This is just a sneak peek from Louise’s feature in SCENARIO 4:2015. If you are not a current subscriber to SCENARIO or a member of The Copenhagen Institute for Futures Studies, then subscribe or get in touch with us here.
Sex-positive parties are one out of a number of examples of eroticism becoming more and more prominent in society, and the sexual becoming an increasing part of our self-presentation and identity. Perhaps, after a period of neo-puritanism, we can even talk about a return of eroticism? We went to a sex club to take a closer look at the phenomenon sex parties & the return of eroticism.
Coattails cover naked buttocks. The host of the evening is surrounded by women in sparkling dresses and headgear with feathers, and men in suits and top hats. Many are wearing masks decorated with sequins and pearls or with distinctive features. Here are hoods, floor-length capes, and corsages. The host draws a slip from the bowl. Deliberately slowly, and with exaggerated gestures and a deep and sonorous voice, he reads aloud the wish that is written on the slip. The one whose wish has been drawn steps forward, and with her eyes bandaged, she yields to the touches of the men who gather around her.
I am at a sex party on a friday night in central Copenhagen. The scene could have taken place in many other cities, for the parties are a growing phenomenon in line with a general sexual openness. We look at naked breasts on busses and in fashion commercials. The international bestseller Fifty Shades of Grey has brought erotic literature into view and created debate. We share and act out our sexuality on the social media, and with the internet, porn has become much more accessible and visible than ever before. At the same time, we see reactions against this sexual liberation. Naked breasts are not allowed on facebook or iTunes, and people are offended when mothers breastfeed their babies in cafés.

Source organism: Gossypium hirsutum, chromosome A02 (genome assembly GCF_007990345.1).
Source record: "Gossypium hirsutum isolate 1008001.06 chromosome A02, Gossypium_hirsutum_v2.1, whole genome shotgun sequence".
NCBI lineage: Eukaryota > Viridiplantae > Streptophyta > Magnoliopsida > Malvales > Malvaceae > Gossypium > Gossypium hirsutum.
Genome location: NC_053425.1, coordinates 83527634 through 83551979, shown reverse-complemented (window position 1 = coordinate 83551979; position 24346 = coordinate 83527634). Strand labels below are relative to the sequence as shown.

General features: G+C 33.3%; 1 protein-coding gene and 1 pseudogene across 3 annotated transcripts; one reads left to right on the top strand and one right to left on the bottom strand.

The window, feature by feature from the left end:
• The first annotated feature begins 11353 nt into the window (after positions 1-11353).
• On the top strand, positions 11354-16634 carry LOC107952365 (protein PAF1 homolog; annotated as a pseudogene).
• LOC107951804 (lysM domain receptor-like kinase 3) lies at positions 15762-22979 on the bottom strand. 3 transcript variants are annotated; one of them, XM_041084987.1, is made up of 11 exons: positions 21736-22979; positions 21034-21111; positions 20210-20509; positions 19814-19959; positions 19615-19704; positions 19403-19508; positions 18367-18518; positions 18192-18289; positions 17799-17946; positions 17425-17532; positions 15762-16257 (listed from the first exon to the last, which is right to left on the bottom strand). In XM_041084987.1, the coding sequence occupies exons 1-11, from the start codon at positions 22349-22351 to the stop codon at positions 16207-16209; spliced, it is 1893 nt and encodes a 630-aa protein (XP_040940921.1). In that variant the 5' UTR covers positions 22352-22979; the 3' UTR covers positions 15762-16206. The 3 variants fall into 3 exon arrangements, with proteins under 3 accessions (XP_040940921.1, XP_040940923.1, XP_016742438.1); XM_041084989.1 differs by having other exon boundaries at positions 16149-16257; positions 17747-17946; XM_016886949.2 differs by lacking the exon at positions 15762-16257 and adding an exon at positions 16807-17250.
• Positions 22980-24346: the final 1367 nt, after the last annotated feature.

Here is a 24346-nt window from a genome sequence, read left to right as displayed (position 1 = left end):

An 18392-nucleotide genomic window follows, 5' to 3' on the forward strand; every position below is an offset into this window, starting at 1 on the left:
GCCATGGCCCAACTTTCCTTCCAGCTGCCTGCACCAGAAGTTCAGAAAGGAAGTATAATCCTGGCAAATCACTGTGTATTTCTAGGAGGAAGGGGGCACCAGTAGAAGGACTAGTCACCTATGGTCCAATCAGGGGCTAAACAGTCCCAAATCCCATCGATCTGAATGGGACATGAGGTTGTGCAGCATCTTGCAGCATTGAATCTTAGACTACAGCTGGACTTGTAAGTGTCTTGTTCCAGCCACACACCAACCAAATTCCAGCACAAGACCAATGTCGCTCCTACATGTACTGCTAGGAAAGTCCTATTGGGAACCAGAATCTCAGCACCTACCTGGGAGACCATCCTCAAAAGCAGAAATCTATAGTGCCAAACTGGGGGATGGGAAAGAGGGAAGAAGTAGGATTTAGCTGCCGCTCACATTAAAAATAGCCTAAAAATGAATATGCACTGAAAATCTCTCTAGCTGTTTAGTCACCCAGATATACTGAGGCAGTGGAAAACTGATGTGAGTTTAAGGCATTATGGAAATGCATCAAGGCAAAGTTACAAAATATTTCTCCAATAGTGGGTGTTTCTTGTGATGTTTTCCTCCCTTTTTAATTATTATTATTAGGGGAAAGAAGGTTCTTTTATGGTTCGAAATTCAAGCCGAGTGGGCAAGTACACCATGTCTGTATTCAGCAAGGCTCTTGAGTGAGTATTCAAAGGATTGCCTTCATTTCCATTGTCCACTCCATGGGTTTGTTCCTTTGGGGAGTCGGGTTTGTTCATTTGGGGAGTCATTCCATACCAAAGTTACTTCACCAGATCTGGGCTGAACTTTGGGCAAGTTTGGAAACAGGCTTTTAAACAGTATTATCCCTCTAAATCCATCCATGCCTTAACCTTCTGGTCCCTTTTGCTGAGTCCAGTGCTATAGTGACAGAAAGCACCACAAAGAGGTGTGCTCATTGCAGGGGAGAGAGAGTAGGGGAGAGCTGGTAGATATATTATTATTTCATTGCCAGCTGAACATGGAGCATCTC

I will take a closer look at the eroticism represented by sex parties. Are they an expression of a more general tendency in society? And can we talk about a return of eroticism after a period with more straight-laced, puritanical attitudes? To answer these questions, i have, in addition to visiting a sex party, spoken to some of the participants who will remain anonymous in this article. i have also spoken to the organisers of a couple of sex parties, and a sociologist and sex researcher who can put the phenomenon of sex-positive parties into a wider perspective.
hellfire Society, Manifest and Kinky Salon are all parties or clubs that organise parties where sex or eroticism is an explicit premise of the gathering.
Whereas hellfire Society is about playing with dominance and submission practiced between gentlemen, Roman slaves, libertines, or just people wearing masks, Kinky Salon is about exploring and being creative in a sexually open and playful community. Manifest is a club that organises fetish parties with rubber clothing and specially designed furniture for having sex.
The parties and the events are sex-positive. This means that they provide a framework for sexual experiences that do not necessarily include regular sex such as penetration and oral sex. Sex-positive parties are, above all, about eroticism; about feeling your sexuality, says “Peter”, who is the founder of the hellfire Society. “It is about establishing an atmosphere for the sexuality that people want to live out. We offer a mystical and cultish sexual atmosphere; deep eroticism rather than superficial shagging”.
The sex parties want to offer a setting that gets you in the mood; creating encounters through a number of activities from seduction games to regular sex, and where the participants engage in fetishes and kinks (activities that are experienced as erotic or sexual, ed.), power games and erotic role-playing games. As such, they are not identical to swinger clubs, which are about sex in a more traditional sense.